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A new industry that uses bacteria to remediate old mines?

Province grants Laurentian $630,000 to create an Industrial Research Chair position in bio-mining, bio-remediation and science communication
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John Gunn, the Canada Research Chair for stressed aquatic systems and director of the Vale Living with Lakes Centre, says a new Industrial Research Chair position in bio-mining, bio-remediation and science communication at Laurentian University could lead to an entirely new industry in Sudbury. Photo by Jonathan Migneault.

A new Laurentian University Industrial Research Chair position in bio-mining, bio-remediation and science communication has the potential to kickstart a new industry in Sudbury that could create hundreds, or even thousands of jobs, says the director of the Vale Living with Lakes Centre.

“It's not an exaggeration to say there will be an entire industry built around this,” said Laurentian professor John Gunn, who is also the Canada Research Chair for stressed aquatic systems. “The demands are so big.”

Sudbury MPP Glenn Thibeault announced Monday the province is investing more than $630,000 through the Northern Ontario Heritage Fund Corporation to create the five-year research chair position at the university. 

Gunn said they already have a candidate lined up for the position, and are expected to make that announcement, along with additional funding for research, in late May. 

The new researcher would work with a team of graduate students to improve the use of bacteria for mine remediation. 

“When you crush ore into small enough particles there's bacteria on all the surfaces,” said Gunn.

Some of those bacteria can liberate copper and nickel from the ore into a liquid form by breaking down the iron products in that ore, he said.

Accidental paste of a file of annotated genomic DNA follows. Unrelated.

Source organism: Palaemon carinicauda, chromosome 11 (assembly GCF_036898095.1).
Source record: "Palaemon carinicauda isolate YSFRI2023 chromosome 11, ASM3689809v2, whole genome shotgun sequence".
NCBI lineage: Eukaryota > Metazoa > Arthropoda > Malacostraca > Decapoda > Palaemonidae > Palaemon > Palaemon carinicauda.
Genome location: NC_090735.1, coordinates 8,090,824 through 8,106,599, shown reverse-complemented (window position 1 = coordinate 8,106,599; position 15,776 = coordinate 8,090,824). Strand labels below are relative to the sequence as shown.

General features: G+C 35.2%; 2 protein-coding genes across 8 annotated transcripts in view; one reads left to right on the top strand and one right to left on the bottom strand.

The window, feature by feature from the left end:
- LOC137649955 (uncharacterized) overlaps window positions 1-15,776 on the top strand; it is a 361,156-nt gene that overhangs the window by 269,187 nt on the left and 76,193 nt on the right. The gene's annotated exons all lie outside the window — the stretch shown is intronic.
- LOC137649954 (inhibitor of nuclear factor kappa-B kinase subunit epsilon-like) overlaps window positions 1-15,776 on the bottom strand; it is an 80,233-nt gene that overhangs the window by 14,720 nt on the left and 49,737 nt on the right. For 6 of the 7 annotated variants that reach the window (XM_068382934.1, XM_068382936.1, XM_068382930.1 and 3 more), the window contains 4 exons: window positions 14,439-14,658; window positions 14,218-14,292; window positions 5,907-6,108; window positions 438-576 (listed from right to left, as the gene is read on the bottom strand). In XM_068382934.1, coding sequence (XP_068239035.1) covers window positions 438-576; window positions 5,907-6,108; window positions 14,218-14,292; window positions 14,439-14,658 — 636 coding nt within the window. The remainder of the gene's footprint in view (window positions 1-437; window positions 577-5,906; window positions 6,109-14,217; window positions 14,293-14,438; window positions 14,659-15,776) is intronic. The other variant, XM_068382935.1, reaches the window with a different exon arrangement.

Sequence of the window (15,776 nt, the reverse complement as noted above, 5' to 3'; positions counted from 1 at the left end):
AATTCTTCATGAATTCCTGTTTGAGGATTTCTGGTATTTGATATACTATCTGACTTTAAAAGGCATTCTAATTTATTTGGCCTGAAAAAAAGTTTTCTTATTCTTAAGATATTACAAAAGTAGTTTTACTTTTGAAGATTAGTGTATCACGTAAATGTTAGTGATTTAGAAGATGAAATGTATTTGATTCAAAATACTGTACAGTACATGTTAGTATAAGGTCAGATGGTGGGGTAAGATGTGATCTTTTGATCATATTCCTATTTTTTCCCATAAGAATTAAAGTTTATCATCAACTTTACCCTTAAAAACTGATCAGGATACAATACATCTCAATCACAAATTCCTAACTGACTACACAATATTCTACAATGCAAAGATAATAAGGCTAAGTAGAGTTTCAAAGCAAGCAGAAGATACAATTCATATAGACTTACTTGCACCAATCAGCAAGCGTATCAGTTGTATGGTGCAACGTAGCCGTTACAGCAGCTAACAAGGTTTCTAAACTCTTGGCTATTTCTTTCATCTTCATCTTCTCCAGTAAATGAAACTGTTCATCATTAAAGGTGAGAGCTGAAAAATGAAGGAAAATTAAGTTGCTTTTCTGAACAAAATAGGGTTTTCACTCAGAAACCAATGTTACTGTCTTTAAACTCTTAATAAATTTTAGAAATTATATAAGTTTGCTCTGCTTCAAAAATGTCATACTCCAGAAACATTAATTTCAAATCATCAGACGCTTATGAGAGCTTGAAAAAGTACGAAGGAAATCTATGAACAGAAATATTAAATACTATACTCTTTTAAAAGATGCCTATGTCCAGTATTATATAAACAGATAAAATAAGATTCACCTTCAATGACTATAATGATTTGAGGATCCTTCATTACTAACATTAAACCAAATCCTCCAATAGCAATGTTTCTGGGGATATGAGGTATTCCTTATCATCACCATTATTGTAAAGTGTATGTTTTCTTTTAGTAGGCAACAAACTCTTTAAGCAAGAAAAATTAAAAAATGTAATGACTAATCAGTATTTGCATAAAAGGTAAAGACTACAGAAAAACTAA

Once the bacteria do their job, it's much easier to recover the liquid nickel and copper through a process called electroplating. 

Once it is perfected, the process could be used to recover metals from Ontario's 5,000 abandoned mine sites, and help remediate large tailings deposits, like those that exist in Copper Cliff. 

Gunn said bacteria are already used in South America to recover metals, but the process still needs to be perfected, especially in colder climates where bacteria do not prosper. 

The research chair would develop ways to help the right kinds of bacteria prosper in a mine environment. In some cases, for example, solar panels could feed electricity into waste materials to enhance bacterial action.

“We're going to build a practice pile at Copper Cliff over these next couple of years and start to test out these technologies,” Gunn said. 

Thibeault said Sudbury is already on the scientific community's map thanks to neutrino research at SNOLAB, and new work in bio-mining and remediation could further improve that reputation. 

“They're doing phenomenal work here at the Vale Living with Lakes Centre and at Laurentian University,” he said.




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